The North American engine maintenance, repair, and overhaul (MRO) market is the largest individual market, but will experience modest growth. Meanwhile, Fighter aircraft market will experience the most significant aircraft segment growth. New deliveries of airframes are slow, except in Russia and China, which are not included. Additionally, initial aircraft costs have driven less than one for one replacements. Commercial firms are slowly growing their market shares, but governments are reluctant to lose the element of control. The engine manufacturers have always had a role in MRO, but they have increased their role in recent years. These manufacturers now recognize that MRO can be a lifeline when engine sales are slow. The effects of world tensions have a delayed response in the MRO market, but the increased interest in new capabilities will eventually have a positive effect on MRO spending.

Individual components are becoming more expensive as the materials used in their construction are becoming more lightweight and durable. The control and sensing systems in many newer components are much more complex than traditional parts, driving up the cost per component. However, the newer components tend to have a lesser number of manhours required for repairs and overhauls. At this point, Asian purchases, other than in China, are still limited. However, other Asian countries are engaged in territorial issues, primarily with China. Interest in new aircraft to counter the Chinese expansion has been expressed by virtually all of the surrounding countries. Some will take deliveries of new aircraft in the later forecast years. The demand in Asia will be greatest for fighter aircraft.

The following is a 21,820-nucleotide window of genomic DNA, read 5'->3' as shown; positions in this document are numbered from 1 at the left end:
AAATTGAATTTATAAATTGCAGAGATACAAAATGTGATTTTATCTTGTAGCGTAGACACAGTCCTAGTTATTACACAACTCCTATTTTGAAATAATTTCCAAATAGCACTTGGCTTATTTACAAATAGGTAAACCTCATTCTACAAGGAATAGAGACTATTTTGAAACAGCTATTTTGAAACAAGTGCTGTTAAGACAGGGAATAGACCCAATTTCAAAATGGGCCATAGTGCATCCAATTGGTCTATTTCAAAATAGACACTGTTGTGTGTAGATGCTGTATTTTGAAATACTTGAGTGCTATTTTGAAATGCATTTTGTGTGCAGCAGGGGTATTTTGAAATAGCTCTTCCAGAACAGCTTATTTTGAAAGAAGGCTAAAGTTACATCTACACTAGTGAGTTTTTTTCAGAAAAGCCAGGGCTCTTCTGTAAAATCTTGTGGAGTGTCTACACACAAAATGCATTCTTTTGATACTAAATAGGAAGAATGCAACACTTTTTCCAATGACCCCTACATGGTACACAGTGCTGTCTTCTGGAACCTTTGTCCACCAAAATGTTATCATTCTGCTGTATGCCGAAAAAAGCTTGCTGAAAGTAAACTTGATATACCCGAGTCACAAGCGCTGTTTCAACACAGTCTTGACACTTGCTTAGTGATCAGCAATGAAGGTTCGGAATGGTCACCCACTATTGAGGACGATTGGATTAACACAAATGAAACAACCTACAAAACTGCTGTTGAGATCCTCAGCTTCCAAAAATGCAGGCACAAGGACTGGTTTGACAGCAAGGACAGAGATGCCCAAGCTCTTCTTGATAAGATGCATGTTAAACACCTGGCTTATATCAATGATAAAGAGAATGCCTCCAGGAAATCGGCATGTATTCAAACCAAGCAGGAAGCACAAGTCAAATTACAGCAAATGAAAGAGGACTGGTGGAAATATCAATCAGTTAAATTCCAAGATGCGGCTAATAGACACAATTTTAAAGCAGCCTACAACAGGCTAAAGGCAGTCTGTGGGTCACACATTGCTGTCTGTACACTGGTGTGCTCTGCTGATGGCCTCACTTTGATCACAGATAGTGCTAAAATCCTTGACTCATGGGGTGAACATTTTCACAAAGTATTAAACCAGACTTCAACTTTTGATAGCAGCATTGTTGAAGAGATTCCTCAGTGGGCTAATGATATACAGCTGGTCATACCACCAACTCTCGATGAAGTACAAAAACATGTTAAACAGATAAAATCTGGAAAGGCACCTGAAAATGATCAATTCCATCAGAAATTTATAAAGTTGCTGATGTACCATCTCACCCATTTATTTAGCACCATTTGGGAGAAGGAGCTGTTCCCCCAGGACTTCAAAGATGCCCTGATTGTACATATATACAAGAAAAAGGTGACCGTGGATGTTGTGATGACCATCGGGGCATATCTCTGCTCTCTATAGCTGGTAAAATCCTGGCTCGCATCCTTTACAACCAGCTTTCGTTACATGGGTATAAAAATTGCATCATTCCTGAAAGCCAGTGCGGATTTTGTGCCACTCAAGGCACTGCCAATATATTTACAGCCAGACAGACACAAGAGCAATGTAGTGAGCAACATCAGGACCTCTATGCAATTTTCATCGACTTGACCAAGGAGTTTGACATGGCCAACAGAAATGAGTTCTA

As new aircraft are introduced, they are replacing a greater number of existing aircraft. Fleet sizes have been shrinking for many years, resulting in fewer MRO events. Many new components have fewer overhaul requirements and longer mean-times between overhaul. Some components no longer have defined inspection and overhaul cycles. They are removed “on-condition” only. Health management systems on the aircraft, and often on the component, provide enough information to make on-condition maintenance a practical solution. Often, the on-board testing will identify negative trends and allow component replacement before failure, thereby reducing the repair cost.

Revenue growth will be inconsistent. The inconsistency will be caused by new model introductions and the retirement of older aircraft. Revenue growth will flatten out in 2023/2024, but will then resume modest growth. Programmed retirements have been slower than planned, resulting in minimal additional spending to support those aircraft. The most consistent revenue growth will be in trainers due to the limited acquisition plans and significant retirement plans. Many new aircraft are being sold, or at least offered, with long-term support. In some regions, this new support trend requires governmental policy changes in order to buy aircraft in that way. Interim support is a political subject that requires resolution. Initial interim support is needed, but when should the connection to the aircraft OEM become minimized?